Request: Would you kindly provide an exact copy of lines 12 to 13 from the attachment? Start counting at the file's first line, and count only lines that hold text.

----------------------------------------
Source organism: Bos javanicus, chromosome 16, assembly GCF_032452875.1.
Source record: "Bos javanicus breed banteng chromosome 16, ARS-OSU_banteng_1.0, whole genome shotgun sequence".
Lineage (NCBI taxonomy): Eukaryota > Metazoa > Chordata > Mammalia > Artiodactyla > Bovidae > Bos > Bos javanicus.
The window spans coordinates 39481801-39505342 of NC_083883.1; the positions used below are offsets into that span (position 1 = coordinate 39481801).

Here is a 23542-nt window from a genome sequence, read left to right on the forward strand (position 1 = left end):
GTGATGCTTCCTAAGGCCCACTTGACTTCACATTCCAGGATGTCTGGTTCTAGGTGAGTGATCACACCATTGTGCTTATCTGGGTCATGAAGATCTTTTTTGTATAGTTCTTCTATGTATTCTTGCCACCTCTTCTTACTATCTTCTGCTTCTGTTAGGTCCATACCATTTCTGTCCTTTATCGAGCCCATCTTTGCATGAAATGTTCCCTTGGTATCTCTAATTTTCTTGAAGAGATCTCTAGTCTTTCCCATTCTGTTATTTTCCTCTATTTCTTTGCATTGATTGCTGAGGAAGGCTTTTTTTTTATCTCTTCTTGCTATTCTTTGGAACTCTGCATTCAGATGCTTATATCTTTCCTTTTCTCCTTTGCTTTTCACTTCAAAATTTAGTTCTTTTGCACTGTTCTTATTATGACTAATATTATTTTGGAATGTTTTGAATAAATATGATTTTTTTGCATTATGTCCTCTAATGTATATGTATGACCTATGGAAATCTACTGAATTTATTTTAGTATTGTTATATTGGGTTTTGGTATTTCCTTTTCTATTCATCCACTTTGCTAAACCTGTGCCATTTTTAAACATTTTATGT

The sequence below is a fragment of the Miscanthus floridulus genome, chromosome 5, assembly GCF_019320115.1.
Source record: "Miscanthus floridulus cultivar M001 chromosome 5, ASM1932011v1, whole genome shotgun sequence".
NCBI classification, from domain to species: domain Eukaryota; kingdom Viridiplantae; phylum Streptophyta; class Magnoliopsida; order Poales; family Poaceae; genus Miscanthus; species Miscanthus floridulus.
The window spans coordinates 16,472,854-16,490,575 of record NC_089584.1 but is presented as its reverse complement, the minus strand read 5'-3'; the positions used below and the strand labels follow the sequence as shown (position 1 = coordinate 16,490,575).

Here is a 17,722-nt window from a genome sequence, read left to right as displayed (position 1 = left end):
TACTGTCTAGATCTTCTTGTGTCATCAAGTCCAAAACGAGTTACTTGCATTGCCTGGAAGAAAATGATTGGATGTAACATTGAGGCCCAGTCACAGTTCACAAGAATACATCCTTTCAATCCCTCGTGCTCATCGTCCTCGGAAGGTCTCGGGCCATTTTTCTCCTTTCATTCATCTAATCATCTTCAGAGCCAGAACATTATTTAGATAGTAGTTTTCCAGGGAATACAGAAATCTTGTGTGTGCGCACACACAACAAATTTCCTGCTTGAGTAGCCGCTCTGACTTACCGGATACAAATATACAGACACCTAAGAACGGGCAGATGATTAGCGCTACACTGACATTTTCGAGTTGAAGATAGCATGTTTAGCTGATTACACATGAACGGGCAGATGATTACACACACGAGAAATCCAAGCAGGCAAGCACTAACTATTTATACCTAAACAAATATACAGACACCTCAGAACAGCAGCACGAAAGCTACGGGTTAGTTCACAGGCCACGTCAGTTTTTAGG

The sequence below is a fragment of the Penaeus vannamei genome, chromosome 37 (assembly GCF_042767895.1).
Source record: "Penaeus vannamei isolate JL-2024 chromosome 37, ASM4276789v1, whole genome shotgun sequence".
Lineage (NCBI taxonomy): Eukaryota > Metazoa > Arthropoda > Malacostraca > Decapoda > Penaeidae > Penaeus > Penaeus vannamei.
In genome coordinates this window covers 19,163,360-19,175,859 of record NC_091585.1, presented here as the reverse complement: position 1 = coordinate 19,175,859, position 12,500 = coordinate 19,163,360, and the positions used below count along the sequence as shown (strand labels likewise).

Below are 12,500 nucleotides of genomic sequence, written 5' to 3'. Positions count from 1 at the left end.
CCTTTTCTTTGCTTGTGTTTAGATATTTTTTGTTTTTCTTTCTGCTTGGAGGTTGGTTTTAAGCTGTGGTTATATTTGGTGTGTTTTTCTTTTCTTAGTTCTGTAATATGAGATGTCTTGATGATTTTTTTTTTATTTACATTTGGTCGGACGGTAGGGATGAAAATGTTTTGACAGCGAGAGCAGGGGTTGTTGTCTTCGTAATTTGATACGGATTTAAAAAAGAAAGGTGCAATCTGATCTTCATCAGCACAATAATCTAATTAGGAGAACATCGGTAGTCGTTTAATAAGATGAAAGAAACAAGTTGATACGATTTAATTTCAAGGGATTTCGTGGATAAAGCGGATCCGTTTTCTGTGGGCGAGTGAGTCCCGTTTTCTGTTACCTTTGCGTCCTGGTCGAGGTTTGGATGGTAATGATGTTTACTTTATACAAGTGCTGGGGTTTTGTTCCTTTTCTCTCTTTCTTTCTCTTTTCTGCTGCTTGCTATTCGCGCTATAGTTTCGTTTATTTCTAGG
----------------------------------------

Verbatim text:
TACTGTCTAGATCTTCTTGTGTCATCAAGTCCAAAACGAGTTACTTGCATTGCCTGGAAGAAAATGATTGGATGTAACATTGAGGCCCAGTCACAGTTCACAAGAATACATCCTTTCAATCCCTCGTGCTCATCGTCCTCGGAAGGTCTCGGGCCATTTTTCTCCTTTCATTCATCTAATCATCTTCAGAGCCAGAACATTATTTAGATAGTAGTTTTCCAGGGAATACAGAAATCTTGTGTGTGCGCACACACAACAAATTTCCTGCTTGAGTAGCCGCTCTGACTTACCGGATACAAATATACAGACACCTAAGAACGGGCAGATGATTAGCGCTACACTGACATTTTCGAGTTGAAGATAGCATGTTTAGCTGATTACACATGAACGGGCAGATGATTACACACACGAGAAATCCAAGCAGGCAAGCACTAACTATTTATACCTAAACAAATATACAGACACCTCAGAACAGCAGCACGAAAGCTACGGGTTAGTTCACAGGCCACGTCAGTTTTTAGG

The sequence below is a fragment of the Penaeus vannamei genome, chromosome 37 (assembly GCF_042767895.1).